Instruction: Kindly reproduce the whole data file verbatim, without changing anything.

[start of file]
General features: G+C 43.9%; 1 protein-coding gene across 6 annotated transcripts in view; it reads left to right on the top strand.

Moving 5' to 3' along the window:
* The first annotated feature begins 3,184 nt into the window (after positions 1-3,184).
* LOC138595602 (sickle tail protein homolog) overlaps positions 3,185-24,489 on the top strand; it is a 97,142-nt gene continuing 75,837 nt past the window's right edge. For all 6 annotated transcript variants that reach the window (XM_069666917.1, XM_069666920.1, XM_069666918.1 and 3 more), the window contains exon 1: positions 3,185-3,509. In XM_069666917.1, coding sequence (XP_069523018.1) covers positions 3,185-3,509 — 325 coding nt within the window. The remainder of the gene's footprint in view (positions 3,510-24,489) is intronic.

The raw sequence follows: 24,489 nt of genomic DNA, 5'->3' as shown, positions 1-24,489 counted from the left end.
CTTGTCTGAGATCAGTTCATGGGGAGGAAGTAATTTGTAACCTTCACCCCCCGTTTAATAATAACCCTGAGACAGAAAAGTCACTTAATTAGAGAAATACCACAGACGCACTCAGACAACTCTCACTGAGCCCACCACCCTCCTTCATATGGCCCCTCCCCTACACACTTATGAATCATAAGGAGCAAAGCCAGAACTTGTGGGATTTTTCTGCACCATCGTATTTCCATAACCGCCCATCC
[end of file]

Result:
General features: G+C 43.9%; 1 protein-coding gene across 6 annotated transcripts in view; it reads left to right on the top strand.

Moving 5' to 3' along the window:
* The first annotated feature begins 3,184 nt into the window (after positions 1-3,184).
* LOC138595602 (sickle tail protein homolog) overlaps positions 3,185-24,489 on the top strand; it is a 97,142-nt gene continuing 75,837 nt past the window's right edge. For all 6 annotated transcript variants that reach the window (XM_069666917.1, XM_069666920.1, XM_069666918.1 and 3 more), the window contains exon 1: positions 3,185-3,509. In XM_069666917.1, coding sequence (XP_069523018.1) covers positions 3,185-3,509 — 325 coding nt within the window. The remainder of the gene's footprint in view (positions 3,510-24,489) is intronic.

The raw sequence follows: 24,489 nt of genomic DNA, 5'->3' as shown, positions 1-24,489 counted from the left end.
CTTGTCTGAGATCAGTTCATGGGGAGGAAGTAATTTGTAACCTTCACCCCCCGTTTAATAATAACCCTGAGACAGAAAAGTCACTTAATTAGAGAAATACCACAGACGCACTCAGACAACTCTCACTGAGCCCACCACCCTCCTTCATATGGCCCCTCCCCTACACACTTATGAATCATAAGGAGCAAAGCCAGAACTTGTGGGATTTTTCTGCACCATCGTATTTCCATAACCGCCCATCC